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Thread: PSU with multi-second hold up

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    Default PSU with multi-second hold up

    I was wondering how feasible it would be to make an ATX PSU with a multi second (load dependent) hold up time. This would allow the PC to survive brief power outages without a UPS. How much would it cost and how much would it hurt efficiency (if at all)?
    Last edited by Luke M; 07-08-2018 at 02:25 PM.

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    I guess you could put some massive capacitors in there... but you'd need a much bigger NTC (or something fancier) to keep the current sane as they charged up. They wouldn't hurt efficiency much since leakage current is caps is pretty low, but they would take up a lot of space. Why not just buy a small UPS if you need this?

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    Last edited by ashiekh; 07-08-2018 at 06:41 PM.

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    A massive capacitor on the primary side between the bridge and APFC, with a soft-start circuit.

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    Quote Originally Posted by wwenze View Post
    A massive capacitor on the primary side between the bridge and APFC, with a soft-start circuit.
    Super-capacitors tend to be low voltage; mine are 2600F (2.5V) each and I run 6 in series to run a UPS expecting a 12V battery; that's almost 50,000 J capacity, which could hold up a 100W computer for several minutes. Sure beats replacing an expensive battery every few years.

    Things have improved since I built my array, and 3000F (2.7V) is now available; that is not a typo... 3000 Farads
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    Last edited by ashiekh; 07-09-2018 at 12:21 AM.

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    Quote Originally Posted by Luke M View Post
    I was wondering how feasible it would be to make an ATX PSU with a multi second (load dependent) hold up time. This would allow the PC to survive brief power outages without a UPS. How much would it cost and how much would it hurt efficiency (if at all)?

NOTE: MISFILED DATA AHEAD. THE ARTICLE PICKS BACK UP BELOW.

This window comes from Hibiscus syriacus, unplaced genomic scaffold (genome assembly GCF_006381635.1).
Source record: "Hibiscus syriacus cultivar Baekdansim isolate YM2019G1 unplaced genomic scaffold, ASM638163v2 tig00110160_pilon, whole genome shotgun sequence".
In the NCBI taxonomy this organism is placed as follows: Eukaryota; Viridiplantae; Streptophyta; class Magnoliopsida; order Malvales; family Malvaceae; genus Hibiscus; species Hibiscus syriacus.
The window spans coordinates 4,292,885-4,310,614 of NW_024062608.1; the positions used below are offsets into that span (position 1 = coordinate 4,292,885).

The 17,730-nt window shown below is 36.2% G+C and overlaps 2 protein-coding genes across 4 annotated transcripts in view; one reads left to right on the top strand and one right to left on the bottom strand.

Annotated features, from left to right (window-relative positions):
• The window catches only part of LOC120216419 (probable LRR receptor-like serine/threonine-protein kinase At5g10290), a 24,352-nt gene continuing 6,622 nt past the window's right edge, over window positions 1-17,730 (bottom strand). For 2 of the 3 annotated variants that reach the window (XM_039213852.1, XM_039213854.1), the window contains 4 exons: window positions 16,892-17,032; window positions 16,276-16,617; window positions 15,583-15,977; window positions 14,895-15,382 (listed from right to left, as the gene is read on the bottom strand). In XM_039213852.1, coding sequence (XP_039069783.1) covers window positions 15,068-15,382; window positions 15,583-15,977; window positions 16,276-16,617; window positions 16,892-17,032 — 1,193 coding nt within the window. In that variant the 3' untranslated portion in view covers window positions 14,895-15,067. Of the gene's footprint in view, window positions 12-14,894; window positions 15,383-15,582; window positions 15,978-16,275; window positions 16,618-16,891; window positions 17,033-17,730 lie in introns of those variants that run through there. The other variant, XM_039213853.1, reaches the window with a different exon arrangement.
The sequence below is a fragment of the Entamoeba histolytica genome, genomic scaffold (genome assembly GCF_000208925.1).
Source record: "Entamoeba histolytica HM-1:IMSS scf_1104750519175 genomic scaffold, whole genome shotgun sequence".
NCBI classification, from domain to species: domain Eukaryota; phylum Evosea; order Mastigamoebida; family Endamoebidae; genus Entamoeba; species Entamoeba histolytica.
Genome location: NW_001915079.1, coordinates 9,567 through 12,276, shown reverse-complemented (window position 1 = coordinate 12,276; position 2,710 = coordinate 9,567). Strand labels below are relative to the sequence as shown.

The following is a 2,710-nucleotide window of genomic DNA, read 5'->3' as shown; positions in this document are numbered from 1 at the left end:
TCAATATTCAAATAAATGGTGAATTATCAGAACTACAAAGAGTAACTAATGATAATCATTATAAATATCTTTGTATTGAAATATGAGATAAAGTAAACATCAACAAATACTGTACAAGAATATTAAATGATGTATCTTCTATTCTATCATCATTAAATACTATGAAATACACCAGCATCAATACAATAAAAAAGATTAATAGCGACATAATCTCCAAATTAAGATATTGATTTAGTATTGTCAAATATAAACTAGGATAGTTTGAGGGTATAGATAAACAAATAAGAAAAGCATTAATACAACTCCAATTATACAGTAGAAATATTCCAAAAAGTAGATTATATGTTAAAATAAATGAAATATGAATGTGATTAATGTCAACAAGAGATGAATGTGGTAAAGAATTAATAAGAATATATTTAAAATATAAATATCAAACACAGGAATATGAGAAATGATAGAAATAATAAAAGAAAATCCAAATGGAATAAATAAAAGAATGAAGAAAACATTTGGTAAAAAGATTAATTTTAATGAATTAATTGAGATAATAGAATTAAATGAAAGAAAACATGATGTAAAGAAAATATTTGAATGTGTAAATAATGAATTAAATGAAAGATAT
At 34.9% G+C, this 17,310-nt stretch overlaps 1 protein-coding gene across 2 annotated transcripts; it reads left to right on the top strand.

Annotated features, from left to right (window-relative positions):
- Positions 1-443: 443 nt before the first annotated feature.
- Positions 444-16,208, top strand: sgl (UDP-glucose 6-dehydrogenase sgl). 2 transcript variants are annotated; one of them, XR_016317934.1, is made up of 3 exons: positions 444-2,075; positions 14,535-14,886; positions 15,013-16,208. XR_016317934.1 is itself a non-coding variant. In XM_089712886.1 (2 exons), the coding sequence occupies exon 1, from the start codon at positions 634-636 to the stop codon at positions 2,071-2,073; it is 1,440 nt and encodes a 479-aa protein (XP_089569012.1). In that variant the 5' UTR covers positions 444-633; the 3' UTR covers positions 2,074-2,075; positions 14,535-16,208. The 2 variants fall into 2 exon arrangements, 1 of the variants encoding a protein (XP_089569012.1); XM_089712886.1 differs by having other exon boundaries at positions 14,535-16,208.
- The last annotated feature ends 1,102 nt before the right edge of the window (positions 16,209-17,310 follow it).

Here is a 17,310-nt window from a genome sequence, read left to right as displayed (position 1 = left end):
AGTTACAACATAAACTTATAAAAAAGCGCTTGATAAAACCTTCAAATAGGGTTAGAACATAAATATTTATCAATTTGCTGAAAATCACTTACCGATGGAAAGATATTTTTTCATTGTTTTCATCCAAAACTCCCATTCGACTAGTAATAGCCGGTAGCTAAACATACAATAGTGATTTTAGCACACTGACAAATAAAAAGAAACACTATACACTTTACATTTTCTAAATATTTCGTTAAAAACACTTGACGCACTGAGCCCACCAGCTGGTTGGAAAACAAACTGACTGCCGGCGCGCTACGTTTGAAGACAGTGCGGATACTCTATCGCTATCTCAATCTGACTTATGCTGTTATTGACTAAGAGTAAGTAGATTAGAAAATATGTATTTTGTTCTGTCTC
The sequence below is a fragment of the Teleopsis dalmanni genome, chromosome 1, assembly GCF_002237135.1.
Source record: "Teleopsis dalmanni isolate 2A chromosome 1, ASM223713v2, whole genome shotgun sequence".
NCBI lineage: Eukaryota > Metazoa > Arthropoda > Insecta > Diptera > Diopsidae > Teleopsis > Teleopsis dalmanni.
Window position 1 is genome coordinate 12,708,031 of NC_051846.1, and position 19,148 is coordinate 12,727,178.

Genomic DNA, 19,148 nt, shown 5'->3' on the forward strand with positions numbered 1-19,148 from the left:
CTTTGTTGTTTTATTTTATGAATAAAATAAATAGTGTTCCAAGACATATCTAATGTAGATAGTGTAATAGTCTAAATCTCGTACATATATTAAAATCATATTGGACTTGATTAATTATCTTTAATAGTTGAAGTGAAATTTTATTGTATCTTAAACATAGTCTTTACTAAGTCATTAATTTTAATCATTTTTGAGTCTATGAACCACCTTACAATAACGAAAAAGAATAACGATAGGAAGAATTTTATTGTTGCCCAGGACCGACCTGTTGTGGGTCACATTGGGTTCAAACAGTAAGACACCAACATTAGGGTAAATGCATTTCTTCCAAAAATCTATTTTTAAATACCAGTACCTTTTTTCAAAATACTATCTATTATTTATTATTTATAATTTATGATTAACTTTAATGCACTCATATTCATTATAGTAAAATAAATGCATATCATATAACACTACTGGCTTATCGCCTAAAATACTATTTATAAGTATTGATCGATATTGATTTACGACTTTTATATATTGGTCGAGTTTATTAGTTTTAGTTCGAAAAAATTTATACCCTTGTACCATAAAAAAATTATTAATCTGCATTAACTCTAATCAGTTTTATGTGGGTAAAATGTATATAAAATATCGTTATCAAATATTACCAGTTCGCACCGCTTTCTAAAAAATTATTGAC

Its not feasable as it would make ATX PSU considerabely larger and expensive.

    A 330µF/400V (for 450-550W) 400V Cap is at around 3,64€ (single Price, 2,50 at 100 and 1,89€ at 1k)
    https://eu.mouser.com/ProductDetail/...cOpWzEbPMCQ%3d

    And that's only sufficient for around 17ms


    And a 1200V/400V Cap is almost 10 Bucks, still 7,05€ at 100 and 6,09€ at 1k
    https://eu.mouser.com/ProductDetail/...2bfP0izqC94%3d


    In theory, you need 10 times the capacity for 10 times holdup time...

    So for a second or two, you'd need some serious capacitance. And that's at least very impractical.
    So you'd use an external device that uses batterys if the voltages drops.
    And here you have so called online USV that are always online and clean the voltage. So you don't need that anyway...
    Or you connect the ATX PSU to an array of battarys. And there are 36VDC or so PSU for ATX Systems...

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    Quote Originally Posted by wwenze View Post
    A massive capacitor on the primary side between the bridge and APFC, with a soft-start circuit.
    Actually, scratch this idea - APFC's boost function works based on the AC waveform it senses on the mains, if the mains voltage is 0V it wouldn't draw any current. So after the APFC it is.

    I was initially thinking of using APFC's boost converter to forcefully draw out the charges remaining in the capacitor; otherwise only a handful of the charge will be used before the voltage drops by for example 10%. I guess we can rely on the SMPS itself to provide the regulation.

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    Multi-second? No. That's a lot of power.

    Closest thing I've seen is Nipron PSUs. They come with 5/25" bay "cap packs" that can keep a 180W load stable for one second.

    Alternately, you can pair up a car battery with a DC to DC PSU and a pico-PSU.

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    Quote Originally Posted by jonnyGURU View Post
    Multi-second? No. That's a lot of power.
    Ah, thats somthing I missed.
    What happens in a fault situation?
    In that case you have to disconnect the Transformer somehow...
    Or have some kind of discharge circuit that gets activated in a fault situation...

    That adds another level of "impracticality" to this issue.


    Quote Originally Posted by jonnyGURU View Post
    Alternately, you can pair up a car battery with a DC to DC PSU and a pico-PSU.
    Why bother with the Pico and the rest, when you can have a real DC-DC PSU?
    FOr example:
    https://www.powerstream.com/dc-pc-48v-1200w.htm

    But I've seen them somewhere else too...
    There are a couple of INdustry Level 36 or 48V DC units.

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    Exploring alternatives is great, but as pointed out already, a UPS is probably the solution.

    I would get an old unit and put in a lithium battery
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    Last edited by ashiekh; 07-09-2018 at 12:23 PM.

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